A Further Note:

The following brief report of the death of the Rev. James Henley Thornwell comes from The Christian Observer in August of 1862. :

DEATH OF REV. DR. THORNWELL

Just as our paper of last week was put to press, a telegraphic dispatch brought the sad intelligence of the death of the Rev. Dr. James H. Thornwell, of Columbia, S.C. He departed this life at the home of his friend, E. White, Esq., of Charlotte, N.C., on Friday, the 1st of August. His removal at this important crisis in the church and country is lamented as a public calamity. The mind of Dr. Thornwell was of high order, richly endowed with intellectual attainments which qualified him for the important position he held in the Church. His talents as an able theologian, accomplished writer and eloquent debater and speaker gave him a wide influence in the church and country.

Dr. Thornwell visited North Carolina about six weeks before his death with the hope of improving his impaired health.—After spending two weeks at Wilson’s Springs he came, to Charlotte, where he had made arrangements for meeting Mrs. Thornwell and setting out with her on a tour among our western mountains. The day after his arrival here, he was taken violently ill with an attack of the dysentery—a disease of which his father, a brother and other relatives died, and to which he had long been subject.

By this afflictive providence, God seems to be saying to his bereaved people—”cease ye from man;”—”Trust not in an arm of flesh; Confide in the Lord Jehovah, the Everlasting strength of his people.”—He will afflict and chasten—but He will never cast off his Church.

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A Parting of the Ways

The Mother of All Schisms in Presbyterianism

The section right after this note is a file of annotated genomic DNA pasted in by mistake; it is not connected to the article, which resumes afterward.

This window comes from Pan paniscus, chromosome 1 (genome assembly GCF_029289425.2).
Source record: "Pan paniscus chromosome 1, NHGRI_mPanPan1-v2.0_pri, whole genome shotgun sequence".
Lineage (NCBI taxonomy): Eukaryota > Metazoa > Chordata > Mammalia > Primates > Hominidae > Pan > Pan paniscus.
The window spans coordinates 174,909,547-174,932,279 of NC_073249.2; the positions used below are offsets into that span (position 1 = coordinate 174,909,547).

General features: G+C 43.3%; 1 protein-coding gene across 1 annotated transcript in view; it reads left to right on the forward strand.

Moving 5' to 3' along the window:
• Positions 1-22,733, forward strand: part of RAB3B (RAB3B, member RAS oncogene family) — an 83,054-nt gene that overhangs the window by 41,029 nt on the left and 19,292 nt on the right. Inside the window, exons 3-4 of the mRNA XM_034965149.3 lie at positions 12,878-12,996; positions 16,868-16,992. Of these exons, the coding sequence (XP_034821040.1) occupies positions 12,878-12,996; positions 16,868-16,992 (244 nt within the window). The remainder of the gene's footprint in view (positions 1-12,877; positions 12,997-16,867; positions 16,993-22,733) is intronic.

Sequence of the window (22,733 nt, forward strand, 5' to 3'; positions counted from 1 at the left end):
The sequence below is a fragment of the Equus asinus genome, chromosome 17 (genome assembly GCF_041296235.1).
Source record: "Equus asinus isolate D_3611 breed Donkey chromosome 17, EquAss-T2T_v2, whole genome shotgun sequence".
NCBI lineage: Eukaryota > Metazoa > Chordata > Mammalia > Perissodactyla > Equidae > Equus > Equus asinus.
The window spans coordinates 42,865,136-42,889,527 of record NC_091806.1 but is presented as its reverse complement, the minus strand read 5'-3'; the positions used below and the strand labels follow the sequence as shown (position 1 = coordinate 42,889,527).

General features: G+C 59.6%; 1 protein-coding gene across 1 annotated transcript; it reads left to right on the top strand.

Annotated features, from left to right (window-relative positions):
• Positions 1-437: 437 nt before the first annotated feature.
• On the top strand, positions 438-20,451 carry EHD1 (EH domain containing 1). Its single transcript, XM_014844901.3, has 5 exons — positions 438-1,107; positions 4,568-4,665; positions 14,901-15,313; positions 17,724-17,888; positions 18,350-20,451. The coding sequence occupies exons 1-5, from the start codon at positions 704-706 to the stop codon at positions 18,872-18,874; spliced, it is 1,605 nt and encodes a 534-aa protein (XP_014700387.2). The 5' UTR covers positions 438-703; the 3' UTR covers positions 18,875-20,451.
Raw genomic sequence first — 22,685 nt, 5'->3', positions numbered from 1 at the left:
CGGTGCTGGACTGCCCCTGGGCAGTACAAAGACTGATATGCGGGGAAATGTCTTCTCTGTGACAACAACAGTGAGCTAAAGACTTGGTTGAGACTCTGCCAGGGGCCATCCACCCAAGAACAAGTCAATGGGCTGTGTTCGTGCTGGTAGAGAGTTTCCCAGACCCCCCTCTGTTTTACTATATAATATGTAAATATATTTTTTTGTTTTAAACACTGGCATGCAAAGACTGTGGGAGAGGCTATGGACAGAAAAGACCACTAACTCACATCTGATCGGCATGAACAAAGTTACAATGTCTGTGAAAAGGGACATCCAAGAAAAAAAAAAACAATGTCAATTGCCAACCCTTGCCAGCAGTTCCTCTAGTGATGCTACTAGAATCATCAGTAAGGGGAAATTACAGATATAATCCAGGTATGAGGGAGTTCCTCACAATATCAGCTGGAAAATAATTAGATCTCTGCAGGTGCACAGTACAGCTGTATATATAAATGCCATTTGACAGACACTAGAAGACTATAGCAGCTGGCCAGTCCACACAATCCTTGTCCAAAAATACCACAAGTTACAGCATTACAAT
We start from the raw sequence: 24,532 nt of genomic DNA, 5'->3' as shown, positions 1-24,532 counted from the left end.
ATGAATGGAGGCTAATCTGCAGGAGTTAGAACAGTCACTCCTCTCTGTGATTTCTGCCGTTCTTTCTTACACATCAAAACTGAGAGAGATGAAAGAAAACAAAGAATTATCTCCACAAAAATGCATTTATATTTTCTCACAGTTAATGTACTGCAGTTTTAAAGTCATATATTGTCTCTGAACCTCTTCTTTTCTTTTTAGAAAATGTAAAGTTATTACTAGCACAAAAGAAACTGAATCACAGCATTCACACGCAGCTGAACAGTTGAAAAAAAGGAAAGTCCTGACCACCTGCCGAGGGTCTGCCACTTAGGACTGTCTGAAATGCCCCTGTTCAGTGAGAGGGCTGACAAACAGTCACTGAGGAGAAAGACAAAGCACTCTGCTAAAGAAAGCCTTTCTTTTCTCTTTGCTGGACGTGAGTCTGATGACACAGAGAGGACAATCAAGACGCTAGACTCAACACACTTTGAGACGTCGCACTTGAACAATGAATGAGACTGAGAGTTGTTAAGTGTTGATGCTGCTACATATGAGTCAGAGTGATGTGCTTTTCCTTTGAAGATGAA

Old School Presbyterians . . . New School Presbyterians.  You were either one or the other in the early to mid-nineteenth century in the Presbyterian Church in the United States.  And the issue was not at all a light one.  The fundamentals of the faith were at stake.

First, the Old School Presbyterians held to strict subscription to the church standards, such as the Westminster Standards, with church discipline for any dissenters.  The New School Presbyterians were willing to tolerate lack of subscription if evangelism was being accomplished.

Second, the Old School Presbyterians were opposed to the 1801 Plan of Union with the Congregational church, while New School Presbyterians were committed to it.

Next, the Old School Presbyterians were opposed to the false gospel methodology of a Charles Finney, for example, while the New School Presbyterians did not wish to hinder revival, regardless of a less than theological basis for revivals.

Last, there was the matter of theology.  Influencing the New School Presbyterians were two “isms” like Hopkinism and Taylorism from New England, which denied original sin and gospel redemption.  Old School Presbyterianism held to the Westminster Standards on both of these essentials of the faith.

For several General Assemblies, there were more New School Presbyterian delegates than Old School Presbyterian delegates.  But on June 5, 1837, that majority was reversed, with the Old School Presbyterians in strength.   In the assembly that week, the Assembly was able to abrogate the 1801 Plan of Union with the Congregationalists.  They then proceeded to expel four largely New School synods from the church, composed of 28 Presbyteries, 509 ministers, and 60,000 members!  In one swift vote, they were no longer members of the Presbyterian Church, U.S.A.

But Presbyterian polity demanded that two General meetings approve of an action like this.  And here the operation took on more of a shady spirit to it than would otherwise be proper for any Christian group.  At the 1838 assembly in Philadelphia, Old School Presbyterian delegates arrived early and took every seat in the convention hall of Seventh Presbyterian Church.  When the New School Presbyterian elders arrived, the Moderator, who was an Old School elder, simply wouldn’t recognize them as legitimate delegates.  The “we don’t know you” phrase was used a lot.  When attempts were made to appeal his ruling, the appeal was put out-of-order by the moderator.